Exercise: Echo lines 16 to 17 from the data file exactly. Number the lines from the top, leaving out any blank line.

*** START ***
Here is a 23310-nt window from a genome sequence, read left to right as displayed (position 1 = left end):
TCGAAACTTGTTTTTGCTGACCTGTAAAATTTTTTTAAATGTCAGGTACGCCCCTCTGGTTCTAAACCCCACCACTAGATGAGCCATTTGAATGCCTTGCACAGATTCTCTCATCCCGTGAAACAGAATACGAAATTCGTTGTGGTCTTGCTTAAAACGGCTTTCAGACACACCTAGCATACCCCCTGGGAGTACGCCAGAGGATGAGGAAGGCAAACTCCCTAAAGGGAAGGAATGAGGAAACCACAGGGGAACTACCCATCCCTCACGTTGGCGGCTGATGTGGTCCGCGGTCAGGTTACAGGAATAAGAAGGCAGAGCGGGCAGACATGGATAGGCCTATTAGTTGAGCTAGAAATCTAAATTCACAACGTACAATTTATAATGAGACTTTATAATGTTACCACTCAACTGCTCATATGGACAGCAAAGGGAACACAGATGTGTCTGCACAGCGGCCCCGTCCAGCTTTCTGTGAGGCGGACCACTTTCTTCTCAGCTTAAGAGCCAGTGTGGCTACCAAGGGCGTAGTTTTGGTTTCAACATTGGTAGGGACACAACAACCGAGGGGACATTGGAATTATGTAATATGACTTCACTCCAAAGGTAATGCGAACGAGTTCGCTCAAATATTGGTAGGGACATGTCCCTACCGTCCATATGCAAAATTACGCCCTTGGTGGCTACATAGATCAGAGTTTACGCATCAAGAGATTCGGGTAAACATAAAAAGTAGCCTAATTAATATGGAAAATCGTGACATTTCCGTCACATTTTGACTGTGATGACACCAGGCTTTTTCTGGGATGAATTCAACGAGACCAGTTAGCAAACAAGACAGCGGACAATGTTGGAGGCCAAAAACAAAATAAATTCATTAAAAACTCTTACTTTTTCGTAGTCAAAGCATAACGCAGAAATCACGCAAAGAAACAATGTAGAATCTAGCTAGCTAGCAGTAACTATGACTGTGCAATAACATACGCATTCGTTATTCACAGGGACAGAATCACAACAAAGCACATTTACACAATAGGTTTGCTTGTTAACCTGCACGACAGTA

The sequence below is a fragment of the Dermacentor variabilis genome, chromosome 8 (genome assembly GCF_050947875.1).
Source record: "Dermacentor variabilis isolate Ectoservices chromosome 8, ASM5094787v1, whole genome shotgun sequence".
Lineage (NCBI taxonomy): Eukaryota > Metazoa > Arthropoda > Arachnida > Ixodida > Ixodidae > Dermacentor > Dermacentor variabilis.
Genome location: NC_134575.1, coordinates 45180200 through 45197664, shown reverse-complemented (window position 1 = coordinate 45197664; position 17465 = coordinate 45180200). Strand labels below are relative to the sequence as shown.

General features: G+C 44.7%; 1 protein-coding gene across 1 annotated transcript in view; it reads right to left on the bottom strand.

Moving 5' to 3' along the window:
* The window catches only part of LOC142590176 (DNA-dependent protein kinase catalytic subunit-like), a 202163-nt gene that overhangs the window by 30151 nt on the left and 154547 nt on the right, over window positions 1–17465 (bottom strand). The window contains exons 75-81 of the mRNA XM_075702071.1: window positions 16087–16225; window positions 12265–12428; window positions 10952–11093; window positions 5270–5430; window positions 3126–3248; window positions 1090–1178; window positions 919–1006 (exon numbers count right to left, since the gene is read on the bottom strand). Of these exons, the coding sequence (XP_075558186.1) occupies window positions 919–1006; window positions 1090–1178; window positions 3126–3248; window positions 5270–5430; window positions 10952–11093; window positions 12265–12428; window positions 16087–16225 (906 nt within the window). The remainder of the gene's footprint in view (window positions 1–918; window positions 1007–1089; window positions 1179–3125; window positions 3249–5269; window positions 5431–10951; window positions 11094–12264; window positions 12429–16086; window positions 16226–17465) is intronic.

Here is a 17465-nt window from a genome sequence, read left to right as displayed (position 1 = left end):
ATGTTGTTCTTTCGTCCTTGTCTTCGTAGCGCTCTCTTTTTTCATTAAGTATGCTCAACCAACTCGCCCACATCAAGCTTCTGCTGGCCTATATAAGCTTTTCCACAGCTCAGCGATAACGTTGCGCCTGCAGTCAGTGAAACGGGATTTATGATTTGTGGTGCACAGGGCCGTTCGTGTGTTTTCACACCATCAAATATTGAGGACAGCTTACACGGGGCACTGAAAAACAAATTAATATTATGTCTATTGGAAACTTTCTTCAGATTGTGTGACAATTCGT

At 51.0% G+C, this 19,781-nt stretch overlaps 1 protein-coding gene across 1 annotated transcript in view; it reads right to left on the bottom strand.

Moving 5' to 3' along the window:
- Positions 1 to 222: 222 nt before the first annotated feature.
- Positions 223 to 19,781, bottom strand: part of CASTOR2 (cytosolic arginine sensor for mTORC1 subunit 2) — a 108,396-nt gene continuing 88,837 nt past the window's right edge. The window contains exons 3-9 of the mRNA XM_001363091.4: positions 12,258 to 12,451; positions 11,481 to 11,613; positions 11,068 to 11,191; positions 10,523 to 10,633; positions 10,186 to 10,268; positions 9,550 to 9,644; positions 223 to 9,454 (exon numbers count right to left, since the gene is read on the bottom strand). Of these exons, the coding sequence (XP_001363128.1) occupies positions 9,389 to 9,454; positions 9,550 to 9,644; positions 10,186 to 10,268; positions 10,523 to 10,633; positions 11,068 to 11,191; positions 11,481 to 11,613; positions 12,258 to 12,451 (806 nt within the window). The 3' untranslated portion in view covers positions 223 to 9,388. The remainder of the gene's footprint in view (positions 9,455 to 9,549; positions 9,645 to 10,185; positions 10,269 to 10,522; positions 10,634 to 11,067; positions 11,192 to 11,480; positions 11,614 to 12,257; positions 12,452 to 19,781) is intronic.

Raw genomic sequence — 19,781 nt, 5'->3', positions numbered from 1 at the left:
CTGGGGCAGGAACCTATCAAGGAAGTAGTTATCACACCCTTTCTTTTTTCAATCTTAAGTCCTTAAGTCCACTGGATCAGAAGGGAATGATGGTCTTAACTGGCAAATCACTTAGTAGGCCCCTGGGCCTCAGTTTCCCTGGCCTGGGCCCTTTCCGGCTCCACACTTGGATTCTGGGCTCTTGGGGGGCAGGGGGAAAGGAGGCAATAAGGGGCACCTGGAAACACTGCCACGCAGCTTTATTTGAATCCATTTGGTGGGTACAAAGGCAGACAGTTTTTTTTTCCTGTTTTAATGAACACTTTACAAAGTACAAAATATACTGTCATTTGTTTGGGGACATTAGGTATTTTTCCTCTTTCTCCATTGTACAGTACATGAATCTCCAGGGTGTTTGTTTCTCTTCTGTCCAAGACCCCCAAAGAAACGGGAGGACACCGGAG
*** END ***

Raw genomic sequence — 19,781 nt, 5'->3', positions numbered from 1 at the left:
CTGGGGCAGGAACCTATCAAGGAAGTAGTTATCACACCCTTTCTTTTTTCAATCTTAAGTCCTTAAGTCCACTGGATCAGAAGGGAATGATGGTCTTAACTGGCAAATCACTTAGTAGGCCCCTGGGCCTCAGTTTCCCTGGCCTGGGCCCTTTCCGGCTCCACACTTGGATTCTGGGCTCTTGGGGGGCAGGGGGAAAGGAGGCAATAAGGGGCACCTGGAAACACTGCCACGCAGCTTTATTTGAATCCATTTGGTGGGTACAAAGGCAGACAGTTTTTTTTTCCTGTTTTAATGAACACTTTACAAAGTACAAAATATACTGTCATTTGTTTGGGGACATTAGGTATTTTTCCTCTTTCTCCATTGTACAGTACATGAATCTCCAGGGTGTTTGTTTCTCTTCTGTCCAAGACCCCCAAAGAAACGGGAGGACACCGGAG